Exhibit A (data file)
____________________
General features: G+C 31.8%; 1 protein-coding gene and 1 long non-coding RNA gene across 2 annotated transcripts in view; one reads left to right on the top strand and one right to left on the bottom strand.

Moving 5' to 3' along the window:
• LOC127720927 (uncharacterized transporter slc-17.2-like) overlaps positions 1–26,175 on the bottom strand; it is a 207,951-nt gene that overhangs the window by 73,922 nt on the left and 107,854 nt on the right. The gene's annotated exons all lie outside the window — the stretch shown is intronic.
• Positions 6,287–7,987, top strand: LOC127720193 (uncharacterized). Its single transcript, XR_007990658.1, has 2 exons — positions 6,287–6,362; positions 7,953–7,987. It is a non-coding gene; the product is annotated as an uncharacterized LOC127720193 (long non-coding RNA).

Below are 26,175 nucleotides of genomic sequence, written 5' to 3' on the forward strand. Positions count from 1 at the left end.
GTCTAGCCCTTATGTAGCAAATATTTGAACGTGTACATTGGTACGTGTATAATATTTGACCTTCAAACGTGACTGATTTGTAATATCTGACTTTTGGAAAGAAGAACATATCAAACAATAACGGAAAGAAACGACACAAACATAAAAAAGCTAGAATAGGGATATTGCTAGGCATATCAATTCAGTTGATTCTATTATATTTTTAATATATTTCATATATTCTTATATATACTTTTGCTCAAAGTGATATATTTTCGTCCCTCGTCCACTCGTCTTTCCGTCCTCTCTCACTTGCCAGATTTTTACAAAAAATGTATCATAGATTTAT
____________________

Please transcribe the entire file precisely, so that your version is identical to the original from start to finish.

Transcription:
General features: G+C 31.8%; 1 protein-coding gene and 1 long non-coding RNA gene across 2 annotated transcripts in view; one reads left to right on the top strand and one right to left on the bottom strand.

Moving 5' to 3' along the window:
• LOC127720927 (uncharacterized transporter slc-17.2-like) overlaps positions 1–26,175 on the bottom strand; it is a 207,951-nt gene that overhangs the window by 73,922 nt on the left and 107,854 nt on the right. The gene's annotated exons all lie outside the window — the stretch shown is intronic.
• Positions 6,287–7,987, top strand: LOC127720193 (uncharacterized). Its single transcript, XR_007990658.1, has 2 exons — positions 6,287–6,362; positions 7,953–7,987. It is a non-coding gene; the product is annotated as an uncharacterized LOC127720193 (long non-coding RNA).

Below are 26,175 nucleotides of genomic sequence, written 5' to 3' on the forward strand. Positions count from 1 at the left end.
GTCTAGCCCTTATGTAGCAAATATTTGAACGTGTACATTGGTACGTGTATAATATTTGACCTTCAAACGTGACTGATTTGTAATATCTGACTTTTGGAAAGAAGAACATATCAAACAATAACGGAAAGAAACGACACAAACATAAAAAAGCTAGAATAGGGATATTGCTAGGCATATCAATTCAGTTGATTCTATTATATTTTTAATATATTTCATATATTCTTATATATACTTTTGCTCAAAGTGATATATTTTCGTCCCTCGTCCACTCGTCTTTCCGTCCTCTCTCACTTGCCAGATTTTTACAAAAAATGTATCATAGATTTAT